The movie Gojira opens with the sinking of two Japanese ships, Eiko-maru and Bingo-maru, near Odo Island. The ancient sea creature Gojira is blamed for this incident by local elders. Professor Yamane and his colleagues go to Odo Island to investigate and find that Gojira’s footprints are radioactive. In Professor Yamane’s presentation to the Diet (i.e. Japan’s national legislature), he demonstrates that Gojira is a creature that is produced by nuclear bombs. Hearing this, conservative politicians and journalists have a heated debate on whether to reveal the presence of Gojira to the public. Under pressure from the government, the news about Gojira is censured. However, Gojira’s continuous attacks on Tokyo make destroying Gojira an urgent matter. Professor Yamane’s daughter Emiko confesses to her lover Ogata that her fiancé Dr. Serizawa has created a weapon, called the Oxygen Destroyer, that can kill Gojira. Emiko and Ogata visit Dr. Serizawa’s research lab and try to persuade him to use the Oxygen Destroyer to destroy Gojira. Dr. Serizawa hesitates at first, but after he sees the people of Japan suffering and praying for peace, he decides he must use it. In the end, Dr. Serizawa releases the Oxygen Destroyer into Tokyo Bay, sacrificing his life in the process.
Sequence 1: Professor Yamane’s Testimony to the Diet
Gojira’s first scene is an effective demonstration of Japanese power dynamics in the 1950s. The scene features four groups: politicians, scientists, journalists, and common people. The scene opens with Professor Yamane explaining his investigation of Gojira’s presence on Odo Island. As the presenter, Professor Yamane is supposed to be given the most attention in this scene. However, more light is given to the Japanese politicians sitting to the right of the frame. The contrast of light indicates the importance of the Japanese politicians and the relatively unimportant presence of Professor Yamane. Moreover, Professor Yamane’s voice is calm, soft and slow. As a pragmatic and elderly pacifist, Professor Yamane provides the film with a voice of reason. However, his soft voice denotes a lack of forcefulness, which indicates his powerlessness in deciding whether to publicize Gojira’s existence to the general public. In comparison, the voices of the politicians and journalists in the room are fast and loud.
As Professor Yamane explains why the ancient creature Gojira appeared in Japan, the film uses medium shots on both the scientist group (led by Professor Yamane) and the politician group (led by Representative Oyama).The focus on Professor Yamane and Representative Oyama is also a reflection of the hierarchal male-dominated Japanese society, where men are generally given more respect and influence than women, and older people are generally more respected than younger people. Professor Yamane and Representative Oyama are the oldest males in their respective groups and are centered as the focal point of their groups by both dressing in black suits while the other men around them wear lighter colored suits. When Professor Yamane ends his presentation, the curtains in the room are opened and sunlight streams into the room to illuminate the side of the room where the scientists sit—indicating the professor’s transparency and credibility.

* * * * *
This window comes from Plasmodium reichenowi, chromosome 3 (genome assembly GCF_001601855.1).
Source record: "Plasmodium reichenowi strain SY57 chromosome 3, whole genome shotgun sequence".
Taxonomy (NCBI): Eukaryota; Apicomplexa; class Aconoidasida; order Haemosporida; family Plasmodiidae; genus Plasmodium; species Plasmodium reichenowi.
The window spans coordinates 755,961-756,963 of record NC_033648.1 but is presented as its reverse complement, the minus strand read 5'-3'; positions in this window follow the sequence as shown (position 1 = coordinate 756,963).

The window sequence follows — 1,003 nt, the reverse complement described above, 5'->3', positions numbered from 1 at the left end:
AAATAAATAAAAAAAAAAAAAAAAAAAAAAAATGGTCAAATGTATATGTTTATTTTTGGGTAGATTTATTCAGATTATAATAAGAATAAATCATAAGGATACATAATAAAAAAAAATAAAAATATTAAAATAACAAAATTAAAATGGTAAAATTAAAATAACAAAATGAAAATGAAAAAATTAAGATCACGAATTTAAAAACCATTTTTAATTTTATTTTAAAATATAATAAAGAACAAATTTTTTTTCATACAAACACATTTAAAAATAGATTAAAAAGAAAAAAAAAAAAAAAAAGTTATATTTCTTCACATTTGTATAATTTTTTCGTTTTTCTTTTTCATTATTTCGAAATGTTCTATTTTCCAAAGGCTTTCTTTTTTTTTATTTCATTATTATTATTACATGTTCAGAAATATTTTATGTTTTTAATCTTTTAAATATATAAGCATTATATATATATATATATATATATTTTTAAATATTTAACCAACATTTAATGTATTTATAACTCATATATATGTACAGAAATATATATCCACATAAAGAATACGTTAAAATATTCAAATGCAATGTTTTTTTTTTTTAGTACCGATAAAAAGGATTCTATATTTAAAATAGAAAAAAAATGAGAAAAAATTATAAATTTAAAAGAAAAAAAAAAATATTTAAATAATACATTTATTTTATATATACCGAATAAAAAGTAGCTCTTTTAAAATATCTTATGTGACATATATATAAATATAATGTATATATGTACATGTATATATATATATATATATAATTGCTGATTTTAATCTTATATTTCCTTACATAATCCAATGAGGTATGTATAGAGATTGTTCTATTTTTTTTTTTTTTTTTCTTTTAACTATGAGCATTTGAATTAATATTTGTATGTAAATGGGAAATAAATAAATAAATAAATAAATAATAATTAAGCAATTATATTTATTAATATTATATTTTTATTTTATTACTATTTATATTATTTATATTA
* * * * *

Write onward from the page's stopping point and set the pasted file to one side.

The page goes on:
Following Professor Yamane’s presentation, a debate begins between members of the Diet and a contingent of journalists on whether the general public should know the truth (i.e. Gojira’s presence). Representative Oyama stands up and argues against making Gojira’s presence known to the public. His colleagues look up to him and nod several times in agreement when Representative Oyama insists that releasing news on Gojira will make “Japan’s fragile diplomatic relations become further strained…Our political life, economy, and foreign relations will be plunged into chaos” (Gojira 1954). Although the window curtain is still open, strangely, no sunlight is shining into their side of the room—indicating that the arguments made by Representative Oyama (i.e. the leader of the politicians’ group) are not transparent or trustworthy. The historical and ideological subtext of this scene is clear. In the Occupation Period of the 1950s, the Diet ( Japan’s national legislature) was under U.S. control. By refusing to publicize Gojira’s presence after learning that Gojira is radioactive and presents an imminent threat to the Japanese people, the film’s untrustworthy politicians represent the pro-American Japanese politicians who were protecting American interests at this time.
In the same scene, Representative Oyama’s argument is quickly interrupted by a group of journalists. The male journalists all sit in the first row, but the camera tilts to ensure the modern-dressed female journalists are the dominant figures in the camera frame. The female journalist who dresses in black is again the oldest and the most experienced, however, she is not the focus of the journalist group that is confronting Representative Oyama. Instead, a woman dressed in a light-colored western-style blouse and hat is the first journalist that speaks up to argue with Representative Oyama. Her voice is loud and quick; she waves her arm upward as she defends the responsibility of telling the truth to the public. In the context of 1950s Japanese society, her assertive actions present as masculine, and her new ideas and comparative youth are at odds with traditional social norms—as represented by a silent middle-aged woman in a kimono near the politicians.
The woman in the kimono is depicted through a long shot, which seems to signify her unimportance, in the middle of Representative Oyama’s arguments. However, including this woman among the politicians is not a coincidence. Since the kimono is symbolic of traditional Japanese culture, this middle-aged woman seems to represent the preservation of Japanese tradition in the society. She looks serious, quiet, and seems not to wear any make-up, which reminds the audience of the war- time Japanese women who wholeheartedly devoted themselves to support the country. The Diet preserves traditional Japanese culture, which is represented in this scene by the kimono-wearing woman. Thus, the journalist’s dress code and language represents a challenge to the Diet and their traditional values.